The Dracunculus vulgaris - voodoo lily - emits a rotting flesh smell to attract the necessary pollinating flies. Photo by Leslie Cox

DUCHESS OF DIRT: Black magic in the garden with the voodoo lilly

Leslie Cox

Special to The Record

While I am a believer in the power of plants, I am suspicious of so-called “black magic.” That is, until a gift plant from my great-uncle makes its annual appearance in spring.

Let me introduce Dracunculus vulgaris, the voodoo lily – also called the dragon lily and dragonwort, but I think the former common name describes this plant best. (Not to be confused with another plant called voodoo lily in the Amorphophallus family.)

It is hard to miss in the garden even before it reaches full height although ours is a little obscured by the Crocosmia ‘Lucifer’ growing right behind it. (Hmm, there may be a darkly sinister connection here.)

Measuring 1.5-inch (3.8 cm) in diameter, the stalk stands stiffly erect. Its pale colour is liberally speckled with dark purple blotches along its entire 16-inch (40.6 cm) height. Add on another 18-inches (45.7 cm) for the large flower and you can get pretty up close and personal with this plant. Although you may not want to get too close.

I should note this plant can sometimes reach five feet (1.5 m) in height if given optimum growing conditions. So be warned you might not to plant this voodoo lily at the front of a garden bed or near any doorways or windows.

Why you may well ask? Because Dracunculus is in the Araceae family and like all aroids, the flower is made up of some pretty unique parts. A fleshy, deep-purple black spike called the spadix is the part of the voodoo lily containing the clusters of small, unisexual, apetalous (no petals) flowers. This spadix is surrounded by a single, bright purple bract which is called the spathe. When the inflorescence is ready to be pollinated, it emits a rotting flesh smell… another black magic phenomenon… to attract the necessary pollinating flies.

Truthfully, I have never caught a whiff of this obnoxious scent emanating from my great-uncle’s “gift” but perhaps the prevailing southeasterly breeze works in our favour. I also have never witnessed any flies hovering around our lily but this is likely because the flower cluster is hidden in the fold of the bract.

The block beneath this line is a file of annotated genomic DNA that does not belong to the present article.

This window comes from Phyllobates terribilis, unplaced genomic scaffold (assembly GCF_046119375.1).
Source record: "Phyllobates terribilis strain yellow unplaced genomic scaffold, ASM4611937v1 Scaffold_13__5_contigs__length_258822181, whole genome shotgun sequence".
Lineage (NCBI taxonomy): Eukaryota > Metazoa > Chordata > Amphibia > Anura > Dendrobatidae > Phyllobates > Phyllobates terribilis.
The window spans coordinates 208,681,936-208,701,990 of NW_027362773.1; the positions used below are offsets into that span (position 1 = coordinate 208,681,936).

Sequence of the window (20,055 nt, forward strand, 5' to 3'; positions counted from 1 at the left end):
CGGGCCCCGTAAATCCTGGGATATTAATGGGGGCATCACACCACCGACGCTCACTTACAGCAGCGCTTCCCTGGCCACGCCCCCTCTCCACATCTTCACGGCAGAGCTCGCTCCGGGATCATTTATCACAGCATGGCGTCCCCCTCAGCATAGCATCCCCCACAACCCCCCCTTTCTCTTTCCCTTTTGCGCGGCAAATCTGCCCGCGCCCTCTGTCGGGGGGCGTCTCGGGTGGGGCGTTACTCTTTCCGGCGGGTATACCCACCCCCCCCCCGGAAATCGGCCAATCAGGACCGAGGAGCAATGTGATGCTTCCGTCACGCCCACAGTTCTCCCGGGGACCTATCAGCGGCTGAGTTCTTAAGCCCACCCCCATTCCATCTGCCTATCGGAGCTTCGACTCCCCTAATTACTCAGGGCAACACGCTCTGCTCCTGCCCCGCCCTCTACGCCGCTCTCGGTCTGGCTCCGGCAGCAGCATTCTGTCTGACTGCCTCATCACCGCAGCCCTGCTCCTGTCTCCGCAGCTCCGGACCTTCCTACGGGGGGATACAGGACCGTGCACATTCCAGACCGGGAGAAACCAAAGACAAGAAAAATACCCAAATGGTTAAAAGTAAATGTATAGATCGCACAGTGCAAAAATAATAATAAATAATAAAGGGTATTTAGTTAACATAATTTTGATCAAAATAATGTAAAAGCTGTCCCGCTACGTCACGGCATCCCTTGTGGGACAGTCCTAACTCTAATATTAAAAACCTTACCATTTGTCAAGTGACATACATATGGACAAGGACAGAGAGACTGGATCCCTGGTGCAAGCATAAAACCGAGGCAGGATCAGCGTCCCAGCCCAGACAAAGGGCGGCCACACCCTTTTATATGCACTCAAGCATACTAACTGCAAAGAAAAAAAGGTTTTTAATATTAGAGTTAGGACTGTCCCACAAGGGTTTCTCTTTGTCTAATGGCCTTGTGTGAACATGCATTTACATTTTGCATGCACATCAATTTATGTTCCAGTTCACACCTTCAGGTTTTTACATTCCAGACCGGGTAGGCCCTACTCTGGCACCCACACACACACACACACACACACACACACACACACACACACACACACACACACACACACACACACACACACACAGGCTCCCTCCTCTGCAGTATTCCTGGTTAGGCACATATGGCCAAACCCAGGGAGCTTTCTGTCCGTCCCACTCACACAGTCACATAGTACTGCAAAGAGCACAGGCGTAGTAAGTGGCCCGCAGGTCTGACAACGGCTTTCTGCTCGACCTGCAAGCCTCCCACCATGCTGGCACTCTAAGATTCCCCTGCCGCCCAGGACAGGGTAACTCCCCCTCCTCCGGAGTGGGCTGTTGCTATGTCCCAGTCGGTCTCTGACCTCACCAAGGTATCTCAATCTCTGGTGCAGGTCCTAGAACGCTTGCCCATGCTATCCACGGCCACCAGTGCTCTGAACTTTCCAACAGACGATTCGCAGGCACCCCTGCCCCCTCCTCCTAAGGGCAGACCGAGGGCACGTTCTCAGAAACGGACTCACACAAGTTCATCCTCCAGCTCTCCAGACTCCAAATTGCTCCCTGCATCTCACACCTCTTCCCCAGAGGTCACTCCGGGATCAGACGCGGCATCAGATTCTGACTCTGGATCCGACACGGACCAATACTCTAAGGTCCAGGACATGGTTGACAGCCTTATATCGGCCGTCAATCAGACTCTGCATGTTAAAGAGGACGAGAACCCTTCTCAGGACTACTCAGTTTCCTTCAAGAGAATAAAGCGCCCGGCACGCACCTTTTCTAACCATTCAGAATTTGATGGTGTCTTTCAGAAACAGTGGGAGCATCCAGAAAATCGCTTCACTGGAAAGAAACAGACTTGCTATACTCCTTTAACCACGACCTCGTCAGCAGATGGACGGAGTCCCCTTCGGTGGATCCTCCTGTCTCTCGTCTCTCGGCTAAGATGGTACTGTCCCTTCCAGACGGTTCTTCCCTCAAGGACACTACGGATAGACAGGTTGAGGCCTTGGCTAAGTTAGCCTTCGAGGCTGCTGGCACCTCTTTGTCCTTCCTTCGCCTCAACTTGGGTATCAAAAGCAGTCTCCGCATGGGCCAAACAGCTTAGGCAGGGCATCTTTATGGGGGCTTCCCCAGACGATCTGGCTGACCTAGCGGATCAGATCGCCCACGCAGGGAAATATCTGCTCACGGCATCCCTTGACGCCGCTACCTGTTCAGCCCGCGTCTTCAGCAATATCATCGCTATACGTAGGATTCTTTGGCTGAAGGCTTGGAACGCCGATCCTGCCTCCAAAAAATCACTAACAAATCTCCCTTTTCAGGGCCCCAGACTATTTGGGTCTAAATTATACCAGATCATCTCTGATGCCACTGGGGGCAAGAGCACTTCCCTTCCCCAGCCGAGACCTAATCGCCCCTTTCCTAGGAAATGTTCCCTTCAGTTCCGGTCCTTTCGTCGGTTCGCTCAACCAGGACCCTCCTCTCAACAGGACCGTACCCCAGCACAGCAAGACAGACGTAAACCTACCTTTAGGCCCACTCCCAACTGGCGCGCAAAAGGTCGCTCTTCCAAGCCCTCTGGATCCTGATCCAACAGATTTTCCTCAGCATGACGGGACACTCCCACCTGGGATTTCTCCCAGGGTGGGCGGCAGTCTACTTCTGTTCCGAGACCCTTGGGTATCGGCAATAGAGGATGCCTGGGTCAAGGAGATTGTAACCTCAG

This revelation means we can enjoy the magical advantage our voodoo lily adds to this particular garden bed without any of the more sinister connotations its name implies. In fact, not everything to do with Dracunculus vulgaris is steeped in black magic.

In its native Turkey, the fruits, with seeds intact, have long been used as a treatment for hemorrhoids while the tubers were used to treat rheumatism. In the kitchen, the leaves were used to wrap cheese in order to preserve it. And for those of you who suffer from ophidiophobia – fear of anything that slithers – the leaves and tuber will offer you protection. At least according to folklore – and isn’t that what black magic is based on… folklore?

While this plant presents an exotic tropical look, it is very much a hardy plant in our Zone 7a garden. We did worry a bit through its first winter in our garden after being transplanted from Victoria. Unnecessarily, as it turned out. Give it a place in full or part sun with well-draining soil and you should have no problems either. Just sit back… at a distance… and let this black magic plant work its charm.

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Our garden is open Thursdays to Sundays from 10 a.m. to 4 p.m. There is still much to see and enjoy. Contact me at if you need directions.

Leslie Cox co-owns Growing Concern Cottage Garden in Black Creek. Her website is at

Comox Valleygardening

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